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Br Heart J. 1993 Mar;69(3):228-32.

Plasminogen activator inhibitor: a risk factor for myocardial infarction in diabetic patients.

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  • 1Department of Medicine, University College and Middlesex School of Medicine, Whittington Hospital, London.



To determine whether diabetic patients admitted with acute myocardial infarction have impaired fibrinolytic activity due to raised plasminogen activator inhibitor compared with non-diabetic patients.


A district general hospital.


90 non-diabetic and 38 diabetic patients admitted with acute myocardial infarction.


Both plasminogen activator inhibitor activity and antigen were significantly higher in diabetic than in non-diabetic patients (24.7 (6.8) v 18.5 (6.8) AU/ml; p = 0.0001 and 64.2 (range 13.1 to 328.8) v 38.5 (range 10.9 to 173.7 ng/ml; z = 3.3; p = 0.0008) with a positive correlation between activity and antigen (rs = 0.51; p = 0.0001). In both groups, activity and antigen concentrations were significantly higher than in diabetic and non-diabetic subjects without coronary artery disease (p = 0.002 to 0.0001 for each comparison). Plasminogen activator inhibitor activity correlated significantly with admission plasma glucose (r = 0.32; p = 0.0001), glycated haemoglobin (r = 0.32; p = 0.0001), admission plasma insulin (rs = 0.48; p = 0.001), and Killip grade of heart failure both on admission (rs = 0.27; p = 0.001) and on discharge (rs = 0.22; p = 0.006), but not with cumulative creatine kinase MB isoenzyme release (rs = -0.08). There were similar but weaker correlations between tissue plasminogen activator antigen and admission plasma glucose, glycated haemoglobin, and insulin. In 18 patients (12 non-diabetic and six diabetic) plasminogen activator inhibitor activity was measured between six and 12 months (8.3 (1.6)) after the acute infarct and remained similar to activity on admission (24.8 (1.9) AU/ml (NS) for diabetic and 17.9 (6.9) AU/ml (NS) for non-diabetic patients) and was still significantly higher in diabetic than in non-diabetic patients (p = 0.007).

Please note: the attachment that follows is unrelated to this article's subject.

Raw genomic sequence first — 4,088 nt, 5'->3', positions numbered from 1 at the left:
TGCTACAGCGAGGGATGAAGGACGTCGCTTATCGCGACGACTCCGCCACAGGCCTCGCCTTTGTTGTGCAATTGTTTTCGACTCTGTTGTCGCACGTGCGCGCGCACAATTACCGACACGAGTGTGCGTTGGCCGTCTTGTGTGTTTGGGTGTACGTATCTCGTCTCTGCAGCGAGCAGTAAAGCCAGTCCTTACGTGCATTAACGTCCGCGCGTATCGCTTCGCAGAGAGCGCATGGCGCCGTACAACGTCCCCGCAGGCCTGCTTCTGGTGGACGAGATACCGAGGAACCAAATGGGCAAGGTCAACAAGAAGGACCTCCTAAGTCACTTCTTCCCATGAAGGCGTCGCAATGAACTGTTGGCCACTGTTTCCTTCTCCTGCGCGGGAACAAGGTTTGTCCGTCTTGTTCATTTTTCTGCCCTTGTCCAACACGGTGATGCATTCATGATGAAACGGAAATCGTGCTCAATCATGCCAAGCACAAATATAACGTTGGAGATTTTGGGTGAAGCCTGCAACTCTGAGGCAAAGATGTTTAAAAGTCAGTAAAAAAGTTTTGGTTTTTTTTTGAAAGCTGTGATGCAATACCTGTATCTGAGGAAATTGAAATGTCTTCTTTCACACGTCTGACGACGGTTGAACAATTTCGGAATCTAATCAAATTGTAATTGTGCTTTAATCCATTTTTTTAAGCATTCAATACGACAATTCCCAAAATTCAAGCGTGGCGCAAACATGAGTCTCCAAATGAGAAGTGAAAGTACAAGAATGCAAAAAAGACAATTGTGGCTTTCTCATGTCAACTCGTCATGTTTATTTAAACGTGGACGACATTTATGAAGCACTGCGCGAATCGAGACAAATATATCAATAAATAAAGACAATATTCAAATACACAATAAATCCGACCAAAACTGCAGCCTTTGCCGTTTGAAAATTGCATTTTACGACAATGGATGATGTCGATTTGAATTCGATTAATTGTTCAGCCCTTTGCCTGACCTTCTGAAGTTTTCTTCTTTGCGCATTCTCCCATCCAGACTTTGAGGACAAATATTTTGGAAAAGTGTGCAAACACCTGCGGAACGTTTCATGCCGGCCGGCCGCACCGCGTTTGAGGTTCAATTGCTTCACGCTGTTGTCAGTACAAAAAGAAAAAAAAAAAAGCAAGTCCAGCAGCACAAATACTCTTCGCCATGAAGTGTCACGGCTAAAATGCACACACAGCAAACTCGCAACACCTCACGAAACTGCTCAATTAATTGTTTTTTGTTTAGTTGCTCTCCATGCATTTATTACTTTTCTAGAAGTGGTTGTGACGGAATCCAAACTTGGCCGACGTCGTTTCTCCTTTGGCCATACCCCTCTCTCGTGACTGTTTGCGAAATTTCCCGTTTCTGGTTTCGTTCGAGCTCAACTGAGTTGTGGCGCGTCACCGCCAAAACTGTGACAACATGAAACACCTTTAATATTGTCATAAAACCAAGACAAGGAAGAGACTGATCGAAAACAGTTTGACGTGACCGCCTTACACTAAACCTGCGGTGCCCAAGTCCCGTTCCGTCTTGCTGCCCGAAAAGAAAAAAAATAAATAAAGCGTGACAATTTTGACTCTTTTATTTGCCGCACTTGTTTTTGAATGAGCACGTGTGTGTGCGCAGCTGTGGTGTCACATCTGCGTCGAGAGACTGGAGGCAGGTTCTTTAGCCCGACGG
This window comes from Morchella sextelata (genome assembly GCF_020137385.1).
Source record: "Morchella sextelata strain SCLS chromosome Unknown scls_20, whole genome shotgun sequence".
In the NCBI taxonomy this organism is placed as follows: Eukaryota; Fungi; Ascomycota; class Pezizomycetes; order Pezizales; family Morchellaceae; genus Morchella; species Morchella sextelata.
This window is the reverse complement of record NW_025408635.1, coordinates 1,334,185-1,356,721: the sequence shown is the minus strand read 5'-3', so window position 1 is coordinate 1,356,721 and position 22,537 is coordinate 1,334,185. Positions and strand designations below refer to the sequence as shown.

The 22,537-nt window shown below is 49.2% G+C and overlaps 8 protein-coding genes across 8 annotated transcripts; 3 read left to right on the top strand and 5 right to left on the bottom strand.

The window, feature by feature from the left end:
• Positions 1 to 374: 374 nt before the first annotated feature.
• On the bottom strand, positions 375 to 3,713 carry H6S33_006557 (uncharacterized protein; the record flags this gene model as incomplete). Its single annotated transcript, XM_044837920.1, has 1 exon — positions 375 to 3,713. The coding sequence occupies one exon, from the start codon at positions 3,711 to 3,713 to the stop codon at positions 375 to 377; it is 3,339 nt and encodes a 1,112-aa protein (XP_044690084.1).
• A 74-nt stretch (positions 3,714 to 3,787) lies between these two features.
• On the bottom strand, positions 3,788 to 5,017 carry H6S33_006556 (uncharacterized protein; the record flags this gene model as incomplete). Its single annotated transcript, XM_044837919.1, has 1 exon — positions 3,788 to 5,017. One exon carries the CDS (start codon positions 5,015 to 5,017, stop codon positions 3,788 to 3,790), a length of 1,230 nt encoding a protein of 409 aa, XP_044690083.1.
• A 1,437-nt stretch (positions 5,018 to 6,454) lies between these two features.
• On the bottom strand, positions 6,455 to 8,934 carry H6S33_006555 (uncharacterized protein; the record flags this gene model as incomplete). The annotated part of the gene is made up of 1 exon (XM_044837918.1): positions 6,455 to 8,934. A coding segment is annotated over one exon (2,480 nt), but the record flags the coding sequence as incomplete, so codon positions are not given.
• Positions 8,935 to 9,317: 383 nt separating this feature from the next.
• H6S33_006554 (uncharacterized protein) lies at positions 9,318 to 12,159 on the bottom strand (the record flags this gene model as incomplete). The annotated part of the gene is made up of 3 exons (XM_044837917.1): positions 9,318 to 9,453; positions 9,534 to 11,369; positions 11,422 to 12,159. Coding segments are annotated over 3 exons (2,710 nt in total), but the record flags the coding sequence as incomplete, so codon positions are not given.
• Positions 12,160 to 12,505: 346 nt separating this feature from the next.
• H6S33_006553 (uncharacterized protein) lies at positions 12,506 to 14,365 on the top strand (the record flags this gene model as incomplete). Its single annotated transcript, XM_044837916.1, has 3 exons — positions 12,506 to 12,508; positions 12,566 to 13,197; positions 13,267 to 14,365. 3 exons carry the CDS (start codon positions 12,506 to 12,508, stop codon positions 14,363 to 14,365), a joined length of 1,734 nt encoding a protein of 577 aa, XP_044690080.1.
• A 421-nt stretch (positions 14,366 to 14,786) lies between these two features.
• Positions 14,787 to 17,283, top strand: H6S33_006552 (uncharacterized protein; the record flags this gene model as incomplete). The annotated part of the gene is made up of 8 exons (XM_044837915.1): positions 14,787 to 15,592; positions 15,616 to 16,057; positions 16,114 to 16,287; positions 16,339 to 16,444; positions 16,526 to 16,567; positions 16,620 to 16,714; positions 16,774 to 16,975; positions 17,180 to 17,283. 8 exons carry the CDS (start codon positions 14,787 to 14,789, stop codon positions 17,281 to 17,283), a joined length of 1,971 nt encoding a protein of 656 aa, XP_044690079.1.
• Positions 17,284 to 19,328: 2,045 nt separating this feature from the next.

These results show that diabetic patients have higher plasminogen activator inhibitor activity than non-diabetic patients both on admission with acute myocardial infarction and at follow up six to 12 months later. Raised plasminogen activator inhibitor activity may predispose diabetic patients to myocardial infarction and may also impair pharmacological and spontaneous reperfusion after acute myocardial infarction thus contributing to the poor outcome in these subjects.

[PubMed - indexed for MEDLINE]
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